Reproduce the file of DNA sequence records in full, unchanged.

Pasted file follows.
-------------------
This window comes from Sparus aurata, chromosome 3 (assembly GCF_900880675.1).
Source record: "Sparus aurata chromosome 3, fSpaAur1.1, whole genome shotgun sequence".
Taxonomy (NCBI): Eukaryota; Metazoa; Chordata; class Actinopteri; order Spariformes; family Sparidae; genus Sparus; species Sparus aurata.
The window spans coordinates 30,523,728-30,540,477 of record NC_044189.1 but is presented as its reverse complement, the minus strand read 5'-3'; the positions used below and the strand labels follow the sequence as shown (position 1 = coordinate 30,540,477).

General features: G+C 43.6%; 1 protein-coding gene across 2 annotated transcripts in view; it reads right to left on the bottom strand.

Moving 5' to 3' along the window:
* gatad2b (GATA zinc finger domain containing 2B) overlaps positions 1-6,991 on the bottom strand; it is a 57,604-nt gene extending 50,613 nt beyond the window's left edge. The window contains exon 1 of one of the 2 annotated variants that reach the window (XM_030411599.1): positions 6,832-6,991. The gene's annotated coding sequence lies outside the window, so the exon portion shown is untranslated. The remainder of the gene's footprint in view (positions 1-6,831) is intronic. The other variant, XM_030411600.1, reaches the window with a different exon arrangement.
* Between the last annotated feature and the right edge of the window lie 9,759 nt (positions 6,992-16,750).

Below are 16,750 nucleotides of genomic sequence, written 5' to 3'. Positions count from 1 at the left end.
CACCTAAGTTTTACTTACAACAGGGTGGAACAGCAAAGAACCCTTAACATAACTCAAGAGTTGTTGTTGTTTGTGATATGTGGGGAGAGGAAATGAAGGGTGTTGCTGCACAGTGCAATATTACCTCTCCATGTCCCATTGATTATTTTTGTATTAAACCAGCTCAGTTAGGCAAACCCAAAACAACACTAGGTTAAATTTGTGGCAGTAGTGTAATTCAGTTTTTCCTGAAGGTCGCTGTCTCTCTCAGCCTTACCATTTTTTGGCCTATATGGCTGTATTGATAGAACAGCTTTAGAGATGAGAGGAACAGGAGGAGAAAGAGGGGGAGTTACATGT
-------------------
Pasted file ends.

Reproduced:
This window comes from Sparus aurata, chromosome 3 (assembly GCF_900880675.1).
Source record: "Sparus aurata chromosome 3, fSpaAur1.1, whole genome shotgun sequence".
Taxonomy (NCBI): Eukaryota; Metazoa; Chordata; class Actinopteri; order Spariformes; family Sparidae; genus Sparus; species Sparus aurata.
The window spans coordinates 30,523,728-30,540,477 of record NC_044189.1 but is presented as its reverse complement, the minus strand read 5'-3'; the positions used below and the strand labels follow the sequence as shown (position 1 = coordinate 30,540,477).

General features: G+C 43.6%; 1 protein-coding gene across 2 annotated transcripts in view; it reads right to left on the bottom strand.

Moving 5' to 3' along the window:
* gatad2b (GATA zinc finger domain containing 2B) overlaps positions 1-6,991 on the bottom strand; it is a 57,604-nt gene extending 50,613 nt beyond the window's left edge. The window contains exon 1 of one of the 2 annotated variants that reach the window (XM_030411599.1): positions 6,832-6,991. The gene's annotated coding sequence lies outside the window, so the exon portion shown is untranslated. The remainder of the gene's footprint in view (positions 1-6,831) is intronic. The other variant, XM_030411600.1, reaches the window with a different exon arrangement.
* Between the last annotated feature and the right edge of the window lie 9,759 nt (positions 6,992-16,750).

Below are 16,750 nucleotides of genomic sequence, written 5' to 3'. Positions count from 1 at the left end.
CACCTAAGTTTTACTTACAACAGGGTGGAACAGCAAAGAACCCTTAACATAACTCAAGAGTTGTTGTTGTTTGTGATATGTGGGGAGAGGAAATGAAGGGTGTTGCTGCACAGTGCAATATTACCTCTCCATGTCCCATTGATTATTTTTGTATTAAACCAGCTCAGTTAGGCAAACCCAAAACAACACTAGGTTAAATTTGTGGCAGTAGTGTAATTCAGTTTTTCCTGAAGGTCGCTGTCTCTCTCAGCCTTACCATTTTTTGGCCTATATGGCTGTATTGATAGAACAGCTTTAGAGATGAGAGGAACAGGAGGAGAAAGAGGGGGAGTTACATGT